People are allowed to bring up the fact that no one has stopped to consider the possibility that evidence or information of that sort even exists; that in a community full of writers, no one could seem to come up with an alternate narrative aside from the one provided by an accuser, let alone one who admits to having no clear recollection of the events in question. Accusing Mrs. Yardley of “attacking” anyone for warning people to be careful with serious allegations is just distasteful. Accusing her of making things more difficult for victims in the future? Unacceptable. A victim is someone for whom victimhood can be demonstrated by a presentation of evidence, not by the collective reactions of a mob, and it’s a bit self-righteous for the hosts to castigate any woman about the perils of sexual assault, nevermind one who just won a Stoker Award for a story about sexual assault.
Beyond that, of course, there’s the small matter of the accused being presumed innocent until proven guilty in our society. Simply using the word “alleged/allegation” doesn’t absolve anyone of the responsibility to bear that fact in mind at all times, and that is precisely why responsible people and media outlets try to account for gaps in coverage. Note, too, that there’s a difference between receiving no reply and getting the response, “No comment.” But then, perhaps one would have to be an actual journalist to know that.
They say, “Where there’s smoke, there’s fire,” but in contextualizing that aphorism, they seem to get the crux backward again, because the expression doesn’t account for who actually set the fire. Which would be fine, except that determining who set the fire is essential to determining who deserves victim status and who deserves to stand accused. Only due process, which the community has not observed and which the show did not observe with regard to one who was named and accused, stands a chance of sorting it out. And since these topics are as important as they are, we don’t get to abdicate due process.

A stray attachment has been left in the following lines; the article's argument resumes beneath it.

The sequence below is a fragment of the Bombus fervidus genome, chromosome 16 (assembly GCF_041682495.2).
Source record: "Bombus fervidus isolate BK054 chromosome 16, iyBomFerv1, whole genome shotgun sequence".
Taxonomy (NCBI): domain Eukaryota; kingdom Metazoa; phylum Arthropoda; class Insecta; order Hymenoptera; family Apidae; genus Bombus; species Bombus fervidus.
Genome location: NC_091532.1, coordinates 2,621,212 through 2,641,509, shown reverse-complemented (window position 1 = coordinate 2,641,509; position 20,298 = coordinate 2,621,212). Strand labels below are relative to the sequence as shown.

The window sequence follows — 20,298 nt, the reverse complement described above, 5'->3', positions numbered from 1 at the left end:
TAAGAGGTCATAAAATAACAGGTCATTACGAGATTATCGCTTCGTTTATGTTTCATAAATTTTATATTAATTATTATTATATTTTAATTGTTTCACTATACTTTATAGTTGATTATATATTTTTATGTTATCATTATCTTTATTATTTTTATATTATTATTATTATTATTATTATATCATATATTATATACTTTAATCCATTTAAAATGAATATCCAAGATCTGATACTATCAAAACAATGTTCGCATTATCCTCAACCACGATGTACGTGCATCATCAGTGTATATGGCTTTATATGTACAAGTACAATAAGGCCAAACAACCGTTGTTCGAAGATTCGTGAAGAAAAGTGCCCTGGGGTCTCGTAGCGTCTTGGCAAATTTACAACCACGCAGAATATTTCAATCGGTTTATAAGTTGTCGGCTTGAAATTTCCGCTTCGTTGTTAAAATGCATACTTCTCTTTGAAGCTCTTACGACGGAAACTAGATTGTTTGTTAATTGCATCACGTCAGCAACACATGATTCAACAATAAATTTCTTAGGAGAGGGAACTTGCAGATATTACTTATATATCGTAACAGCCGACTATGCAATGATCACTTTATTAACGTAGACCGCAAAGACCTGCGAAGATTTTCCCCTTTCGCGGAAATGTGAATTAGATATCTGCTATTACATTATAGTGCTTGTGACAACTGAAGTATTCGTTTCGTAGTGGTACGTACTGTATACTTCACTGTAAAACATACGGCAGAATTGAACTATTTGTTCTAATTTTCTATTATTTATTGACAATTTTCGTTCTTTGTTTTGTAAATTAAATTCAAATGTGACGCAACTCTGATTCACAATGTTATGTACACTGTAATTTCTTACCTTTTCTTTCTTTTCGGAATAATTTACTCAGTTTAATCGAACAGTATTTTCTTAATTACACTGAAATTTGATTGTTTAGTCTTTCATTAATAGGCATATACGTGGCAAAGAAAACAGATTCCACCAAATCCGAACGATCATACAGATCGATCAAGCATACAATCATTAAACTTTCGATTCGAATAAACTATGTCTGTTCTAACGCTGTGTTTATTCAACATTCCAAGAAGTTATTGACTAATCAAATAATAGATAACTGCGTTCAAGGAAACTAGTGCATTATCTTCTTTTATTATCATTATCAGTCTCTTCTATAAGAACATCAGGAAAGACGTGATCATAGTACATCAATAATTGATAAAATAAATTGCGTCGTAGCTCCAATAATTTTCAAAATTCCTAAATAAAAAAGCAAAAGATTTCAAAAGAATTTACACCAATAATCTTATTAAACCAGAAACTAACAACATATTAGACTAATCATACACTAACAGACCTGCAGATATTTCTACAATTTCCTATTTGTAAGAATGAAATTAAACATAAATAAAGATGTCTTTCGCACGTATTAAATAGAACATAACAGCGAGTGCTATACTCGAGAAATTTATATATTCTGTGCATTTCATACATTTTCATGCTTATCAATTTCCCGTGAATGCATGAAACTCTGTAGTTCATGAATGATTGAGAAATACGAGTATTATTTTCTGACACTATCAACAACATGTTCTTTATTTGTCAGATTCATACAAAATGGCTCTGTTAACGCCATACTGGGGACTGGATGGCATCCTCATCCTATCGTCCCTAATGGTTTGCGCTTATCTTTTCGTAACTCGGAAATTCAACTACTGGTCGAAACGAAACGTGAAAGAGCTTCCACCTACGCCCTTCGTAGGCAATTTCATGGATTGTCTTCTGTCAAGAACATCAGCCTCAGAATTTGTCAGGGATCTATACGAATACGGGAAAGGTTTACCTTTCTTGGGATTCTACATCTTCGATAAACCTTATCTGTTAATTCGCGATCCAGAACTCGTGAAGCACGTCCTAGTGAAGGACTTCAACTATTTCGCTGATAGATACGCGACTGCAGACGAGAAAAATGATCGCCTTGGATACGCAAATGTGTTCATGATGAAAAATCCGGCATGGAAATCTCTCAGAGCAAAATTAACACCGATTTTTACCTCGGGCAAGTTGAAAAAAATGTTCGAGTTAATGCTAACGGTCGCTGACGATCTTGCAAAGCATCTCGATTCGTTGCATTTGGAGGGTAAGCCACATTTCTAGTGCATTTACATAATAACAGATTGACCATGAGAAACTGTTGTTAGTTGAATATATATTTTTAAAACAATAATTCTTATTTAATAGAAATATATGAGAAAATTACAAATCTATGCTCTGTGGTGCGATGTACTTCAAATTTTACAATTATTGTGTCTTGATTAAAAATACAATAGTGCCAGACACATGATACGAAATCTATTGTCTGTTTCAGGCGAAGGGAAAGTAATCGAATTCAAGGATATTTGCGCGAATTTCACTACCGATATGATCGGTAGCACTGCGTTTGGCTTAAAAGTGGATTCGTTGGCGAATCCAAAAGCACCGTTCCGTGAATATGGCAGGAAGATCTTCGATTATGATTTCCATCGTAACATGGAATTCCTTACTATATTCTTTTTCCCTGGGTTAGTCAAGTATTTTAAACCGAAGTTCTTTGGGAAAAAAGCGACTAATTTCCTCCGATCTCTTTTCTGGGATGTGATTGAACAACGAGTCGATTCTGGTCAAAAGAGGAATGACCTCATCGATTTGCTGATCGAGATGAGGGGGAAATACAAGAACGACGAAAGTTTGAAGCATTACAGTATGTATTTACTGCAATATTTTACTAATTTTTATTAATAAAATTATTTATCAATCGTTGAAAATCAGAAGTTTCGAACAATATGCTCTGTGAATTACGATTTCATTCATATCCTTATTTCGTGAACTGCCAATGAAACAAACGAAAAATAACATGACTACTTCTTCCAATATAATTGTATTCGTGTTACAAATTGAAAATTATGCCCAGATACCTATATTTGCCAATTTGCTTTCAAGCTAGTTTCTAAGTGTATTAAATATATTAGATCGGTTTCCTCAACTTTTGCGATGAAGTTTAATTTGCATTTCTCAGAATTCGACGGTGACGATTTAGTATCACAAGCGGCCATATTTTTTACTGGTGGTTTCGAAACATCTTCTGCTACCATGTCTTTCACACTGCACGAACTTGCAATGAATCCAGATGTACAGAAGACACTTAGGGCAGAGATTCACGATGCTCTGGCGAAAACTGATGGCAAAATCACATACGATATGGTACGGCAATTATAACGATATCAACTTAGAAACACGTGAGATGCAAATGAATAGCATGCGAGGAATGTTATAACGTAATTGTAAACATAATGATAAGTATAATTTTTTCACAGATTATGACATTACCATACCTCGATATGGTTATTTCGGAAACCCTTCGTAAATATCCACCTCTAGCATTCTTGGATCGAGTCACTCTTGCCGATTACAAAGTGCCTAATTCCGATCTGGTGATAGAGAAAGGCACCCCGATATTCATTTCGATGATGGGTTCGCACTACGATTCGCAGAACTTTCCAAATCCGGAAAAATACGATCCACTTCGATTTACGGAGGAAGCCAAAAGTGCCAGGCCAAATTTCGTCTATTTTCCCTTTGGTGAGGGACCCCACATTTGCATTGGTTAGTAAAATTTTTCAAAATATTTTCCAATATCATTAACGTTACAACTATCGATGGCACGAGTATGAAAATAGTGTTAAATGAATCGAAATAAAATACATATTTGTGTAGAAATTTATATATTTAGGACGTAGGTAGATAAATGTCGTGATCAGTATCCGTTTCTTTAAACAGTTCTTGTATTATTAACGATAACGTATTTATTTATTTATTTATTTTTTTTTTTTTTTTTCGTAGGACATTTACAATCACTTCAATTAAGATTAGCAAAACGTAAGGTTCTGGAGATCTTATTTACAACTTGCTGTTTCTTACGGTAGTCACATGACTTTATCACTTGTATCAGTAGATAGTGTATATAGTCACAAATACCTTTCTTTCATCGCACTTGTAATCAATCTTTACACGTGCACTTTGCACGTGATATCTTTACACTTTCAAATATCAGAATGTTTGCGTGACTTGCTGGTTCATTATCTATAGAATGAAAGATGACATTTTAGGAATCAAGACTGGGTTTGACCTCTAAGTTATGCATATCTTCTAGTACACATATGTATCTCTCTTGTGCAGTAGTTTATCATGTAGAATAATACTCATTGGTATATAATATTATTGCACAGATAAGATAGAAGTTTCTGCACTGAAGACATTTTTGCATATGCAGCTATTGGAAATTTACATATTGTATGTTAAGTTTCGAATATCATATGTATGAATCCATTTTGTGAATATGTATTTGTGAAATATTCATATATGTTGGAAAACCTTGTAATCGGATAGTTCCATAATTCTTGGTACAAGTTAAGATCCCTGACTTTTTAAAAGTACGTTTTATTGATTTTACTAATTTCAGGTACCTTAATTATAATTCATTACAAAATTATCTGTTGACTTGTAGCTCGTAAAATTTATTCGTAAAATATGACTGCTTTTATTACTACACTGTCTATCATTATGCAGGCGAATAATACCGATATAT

They say they’re embarrassed for Mercedes Yardley. For the culture everyone involved was critiquing, maybe, but for her in particular? They say “shame on” Mercedes Yardley.
Shame on Mercedes Yardley? For being the voice of reason? Really?
It seems to us that the only people who should be ashamed of themselves are those who’d even begin to suggest that Mercedes was somehow engaging in victimblaming. That’s not only an ugly and perverse lie, but worse, one that misses the entire point of her post.
C.A. Suleiman & Craig Spector